The Australian Renewable Energy Agency (ARENA) has awarded $29.2 million for 20 research projects to propel the development of solar photovoltaic (PV) technology.
The funding has been offered to research teams from the University of New South Wales, Australian National University, Monash University and the Commonwealth Scientific and Industrial Research Organisation (CSIRO).
ARENA’s third round of R&D funding supports early-stage research to reduce the cost and improve the efficiency of solar PV, from creating flexible solar devices to making semi-transparent, high-efficiency solar cells for integrating into windows.
Most of the projects will focus on silicon technologies, as the vast majority of solar panels worldwide are currently made using silicon. Some projects will aim to develop solar cells using new materials, such as organic photovoltaics and perovskites, which would be lower cost to manufacture, printable or more sustainable.
Together with contributions from industry partners and leading institutions from Asia, Europe and the United States, total value of the projects is approximately $102 million.
ARENA CEO Ivor Frischknecht said Australian innovation was already built into many silicon solar panels made globally, and this funding would accelerate solar PV technology.
“Australia is leading the world in solar PV research and development. Over the past five years, ARENA has funded breakthroughs which have helped make solar PV competitive with wind power and we want to take that even further.
“In this funding round, the candidates and the calibre was so high, we actually increased the total funding we awarded to nearly $30 million,” Mr Frischknecht said.
“This research will improve the technological and commercial readiness of new innovation in solar PV cells and modules, enhance Australia’s position as world-leaders in solar PV R&D and address Australian-specific conditions,” he said.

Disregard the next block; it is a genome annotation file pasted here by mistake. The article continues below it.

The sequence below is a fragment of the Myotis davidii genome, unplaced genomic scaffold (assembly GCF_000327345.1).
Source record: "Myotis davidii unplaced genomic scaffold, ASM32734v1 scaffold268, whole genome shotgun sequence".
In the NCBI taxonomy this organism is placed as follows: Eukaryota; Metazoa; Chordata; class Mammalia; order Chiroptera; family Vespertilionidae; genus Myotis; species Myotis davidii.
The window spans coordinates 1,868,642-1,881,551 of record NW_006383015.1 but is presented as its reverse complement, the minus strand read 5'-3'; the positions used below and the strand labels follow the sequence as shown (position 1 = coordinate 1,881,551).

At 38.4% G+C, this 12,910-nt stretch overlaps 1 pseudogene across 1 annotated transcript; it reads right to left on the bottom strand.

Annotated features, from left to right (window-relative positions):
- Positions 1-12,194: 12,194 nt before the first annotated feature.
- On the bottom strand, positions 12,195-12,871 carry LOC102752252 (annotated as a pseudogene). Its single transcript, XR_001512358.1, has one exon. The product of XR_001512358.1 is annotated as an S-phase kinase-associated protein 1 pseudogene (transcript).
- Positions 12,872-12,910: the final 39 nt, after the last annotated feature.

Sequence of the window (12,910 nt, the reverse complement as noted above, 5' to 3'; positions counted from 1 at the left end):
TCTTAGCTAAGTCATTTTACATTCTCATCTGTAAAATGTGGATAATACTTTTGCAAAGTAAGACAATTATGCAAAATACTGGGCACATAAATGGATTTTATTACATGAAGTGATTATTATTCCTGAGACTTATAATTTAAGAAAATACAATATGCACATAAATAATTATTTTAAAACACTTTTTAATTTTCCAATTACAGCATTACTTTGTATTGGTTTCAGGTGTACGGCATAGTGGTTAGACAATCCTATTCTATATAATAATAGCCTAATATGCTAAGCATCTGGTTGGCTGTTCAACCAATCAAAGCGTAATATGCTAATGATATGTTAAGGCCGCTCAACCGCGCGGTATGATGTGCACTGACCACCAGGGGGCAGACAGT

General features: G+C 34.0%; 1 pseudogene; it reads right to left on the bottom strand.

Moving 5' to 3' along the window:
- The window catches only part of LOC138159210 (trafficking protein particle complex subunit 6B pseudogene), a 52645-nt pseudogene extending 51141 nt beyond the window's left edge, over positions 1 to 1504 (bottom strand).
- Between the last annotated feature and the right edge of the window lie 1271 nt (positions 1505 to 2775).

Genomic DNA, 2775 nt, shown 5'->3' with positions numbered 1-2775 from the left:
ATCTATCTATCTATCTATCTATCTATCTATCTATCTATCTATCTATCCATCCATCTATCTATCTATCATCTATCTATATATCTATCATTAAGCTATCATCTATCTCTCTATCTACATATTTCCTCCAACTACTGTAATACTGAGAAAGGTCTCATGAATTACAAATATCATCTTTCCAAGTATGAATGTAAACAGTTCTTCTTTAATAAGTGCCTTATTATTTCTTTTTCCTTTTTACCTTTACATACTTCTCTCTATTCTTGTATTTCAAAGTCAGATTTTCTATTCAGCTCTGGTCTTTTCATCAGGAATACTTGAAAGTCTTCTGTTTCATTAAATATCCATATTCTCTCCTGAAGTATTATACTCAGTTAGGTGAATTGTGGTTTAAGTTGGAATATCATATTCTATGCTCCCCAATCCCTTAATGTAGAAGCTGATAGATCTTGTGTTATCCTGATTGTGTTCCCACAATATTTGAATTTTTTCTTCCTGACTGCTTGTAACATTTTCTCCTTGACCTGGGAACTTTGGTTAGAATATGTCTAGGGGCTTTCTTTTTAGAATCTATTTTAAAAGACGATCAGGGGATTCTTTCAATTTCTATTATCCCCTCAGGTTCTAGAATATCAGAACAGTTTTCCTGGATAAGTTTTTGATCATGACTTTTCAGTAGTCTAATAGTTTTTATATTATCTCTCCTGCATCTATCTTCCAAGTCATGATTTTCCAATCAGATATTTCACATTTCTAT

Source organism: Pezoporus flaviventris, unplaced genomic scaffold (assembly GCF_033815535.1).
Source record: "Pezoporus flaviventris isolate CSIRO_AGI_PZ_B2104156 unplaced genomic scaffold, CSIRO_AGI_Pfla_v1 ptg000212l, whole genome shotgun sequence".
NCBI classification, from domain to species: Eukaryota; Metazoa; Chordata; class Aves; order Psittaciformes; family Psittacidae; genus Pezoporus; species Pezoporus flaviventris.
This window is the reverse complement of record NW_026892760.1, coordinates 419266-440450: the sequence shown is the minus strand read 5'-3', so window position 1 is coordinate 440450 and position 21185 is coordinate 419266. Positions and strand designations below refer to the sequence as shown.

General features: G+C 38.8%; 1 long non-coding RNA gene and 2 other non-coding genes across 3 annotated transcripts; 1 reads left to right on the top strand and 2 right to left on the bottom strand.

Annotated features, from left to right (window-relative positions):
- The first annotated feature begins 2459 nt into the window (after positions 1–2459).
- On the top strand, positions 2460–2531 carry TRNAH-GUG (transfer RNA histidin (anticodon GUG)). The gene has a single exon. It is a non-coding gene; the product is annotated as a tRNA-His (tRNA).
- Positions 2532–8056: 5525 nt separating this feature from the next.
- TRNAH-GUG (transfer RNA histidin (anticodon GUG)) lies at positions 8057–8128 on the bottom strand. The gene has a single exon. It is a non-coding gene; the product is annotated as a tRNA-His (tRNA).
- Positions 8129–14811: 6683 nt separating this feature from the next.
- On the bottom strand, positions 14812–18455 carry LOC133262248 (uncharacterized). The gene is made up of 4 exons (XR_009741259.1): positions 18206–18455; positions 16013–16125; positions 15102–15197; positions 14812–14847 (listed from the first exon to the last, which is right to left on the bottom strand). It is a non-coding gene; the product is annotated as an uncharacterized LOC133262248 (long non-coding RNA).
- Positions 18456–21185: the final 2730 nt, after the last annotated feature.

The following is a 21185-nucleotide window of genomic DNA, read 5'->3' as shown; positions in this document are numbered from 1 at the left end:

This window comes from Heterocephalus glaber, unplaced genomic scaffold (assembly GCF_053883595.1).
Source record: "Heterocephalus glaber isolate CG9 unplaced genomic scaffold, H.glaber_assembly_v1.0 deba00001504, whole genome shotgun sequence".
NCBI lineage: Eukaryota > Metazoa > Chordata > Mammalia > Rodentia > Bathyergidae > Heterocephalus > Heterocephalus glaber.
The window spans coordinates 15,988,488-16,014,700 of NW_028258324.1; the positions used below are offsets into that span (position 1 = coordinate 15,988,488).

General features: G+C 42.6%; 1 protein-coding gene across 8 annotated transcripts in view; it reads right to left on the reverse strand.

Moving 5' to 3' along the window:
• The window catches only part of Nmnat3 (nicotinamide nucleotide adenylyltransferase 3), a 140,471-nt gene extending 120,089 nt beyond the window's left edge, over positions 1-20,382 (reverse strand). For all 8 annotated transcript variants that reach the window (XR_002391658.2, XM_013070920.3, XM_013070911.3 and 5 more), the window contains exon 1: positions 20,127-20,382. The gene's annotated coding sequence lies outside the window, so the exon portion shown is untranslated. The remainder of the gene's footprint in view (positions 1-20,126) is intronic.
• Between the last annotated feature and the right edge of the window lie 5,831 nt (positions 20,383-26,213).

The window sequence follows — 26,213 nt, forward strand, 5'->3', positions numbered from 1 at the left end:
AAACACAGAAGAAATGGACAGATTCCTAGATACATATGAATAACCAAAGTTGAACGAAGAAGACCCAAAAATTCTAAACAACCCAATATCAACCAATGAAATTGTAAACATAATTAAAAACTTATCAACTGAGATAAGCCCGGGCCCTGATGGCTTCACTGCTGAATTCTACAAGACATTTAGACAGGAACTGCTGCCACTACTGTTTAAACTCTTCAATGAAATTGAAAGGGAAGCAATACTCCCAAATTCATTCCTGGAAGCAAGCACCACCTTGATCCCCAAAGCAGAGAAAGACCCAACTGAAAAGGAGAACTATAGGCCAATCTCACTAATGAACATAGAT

Minister for the Environment and Energy Josh Frydenberg said: “The initiative is designed to not only enhance our world class research position, but also address conditions specific to our nation, where more than one in five households already have solar panels fitted.”
“It could lead several breakthroughs, ranging from the development of printable solar cells that can be easily rolled up and transported, to the integration of semi-transparent solar cells into windows.”
Other projects include:
- setting new efficiency records for solar PV cells;
- offering cheaper, greener and less toxic materials;
- using new materials to reduce manufacturing costs;
- the development of solar cells that rely on more abundant elements;
- replacing high cost metals with low cost alternatives;
- improving the quality of silicon material and therefore its lifespan; and
- delivering new ways to rectify cell defects.
“All projects focus on efficiency and cost effectiveness – whether they be developing promising materials, improving manufacturing methods or scaling up new technology,” Minister Frydenberg said.
“By ensuring that we are technology ready, the commercial deployment of renewable technology in Australia will remain in the fast lane.”